Why I think Black and Brown Bloggers Are Paid Less Than White Counterparts (10 Min PODCAST)
Like many industries in America and world-wide, there is pay and value inequity in the blogging field where brands, the PR and Marketing companies that represent them generally, pay black and brown bloggers much less money compared to a White blogger with similar traffic or reach.
I have first-hand knowledge of this imbalance and have a good idea as to why it exists.
I am in several Facebook and other online groups with bloggers and therefore am privy to what various bloggers get paid for different campaigns. Recently, a member of a group made up mainly of black and brown female bloggers shared a Forbes.com article from February 2016 which states that Black social media users are tastemakers and create trends that the general population later adopt.
The article was about how marketers are watching the success of Black’ish, Scandal and the like that grew wildly popular partially by black and brown people promoting and talking about the shows on Twitter. It’s all earned media. The shows’ marketing department does not have to pay the influential people online to talk about these shows. They just do and there is success. It’s a great thing for marketers to see and try to emulate for their brands or clients.
The woman who shared the article said it shows that Black bloggers are indeed valuable given they are in-tune to the black American market. She was of the opinion that is shows that brands are starting to see their worth, and will start paying more for campaigns.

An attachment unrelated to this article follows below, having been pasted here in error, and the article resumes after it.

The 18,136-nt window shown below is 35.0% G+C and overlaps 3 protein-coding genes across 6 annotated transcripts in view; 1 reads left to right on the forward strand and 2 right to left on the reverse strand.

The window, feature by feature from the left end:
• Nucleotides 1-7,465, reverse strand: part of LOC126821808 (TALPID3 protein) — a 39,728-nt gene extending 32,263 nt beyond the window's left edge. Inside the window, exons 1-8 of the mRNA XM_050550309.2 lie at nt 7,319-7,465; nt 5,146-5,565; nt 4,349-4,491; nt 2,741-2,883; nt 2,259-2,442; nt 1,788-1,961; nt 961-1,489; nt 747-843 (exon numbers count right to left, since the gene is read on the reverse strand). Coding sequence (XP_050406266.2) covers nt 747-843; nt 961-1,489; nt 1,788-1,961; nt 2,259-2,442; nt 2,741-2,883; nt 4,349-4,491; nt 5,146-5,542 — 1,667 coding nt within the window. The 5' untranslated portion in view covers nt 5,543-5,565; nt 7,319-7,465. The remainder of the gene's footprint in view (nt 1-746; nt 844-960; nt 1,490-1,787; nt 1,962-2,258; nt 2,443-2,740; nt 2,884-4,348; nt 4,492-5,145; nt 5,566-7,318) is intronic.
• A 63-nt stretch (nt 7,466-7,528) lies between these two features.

Sadly, I disagree.
I see plenty of campaigns built around trends started in the black community or by a black blogger but where the brand hires a popular white blogger to help them capitalize on the trend.
There are several reasons for this outcome which I think is akin to the advertising in radio industry which has an unspoken rule called “no urban dictate” indicating to ad buyers to NOT place their product in urban radio.
Essentially, the brands or their marketers: 1)do not want their brands to be associated with urban or black culture; or 2) don’t think the black audience has buying power and/or can afford their product and think it is a waste to have a black blogger represent them; or 3) they do not think their mainstream target market can relate to a black blogger or influencer; and/or 4) do not want a black or brown person representing their brand.
I discuss more in my latest 10- minute podcast
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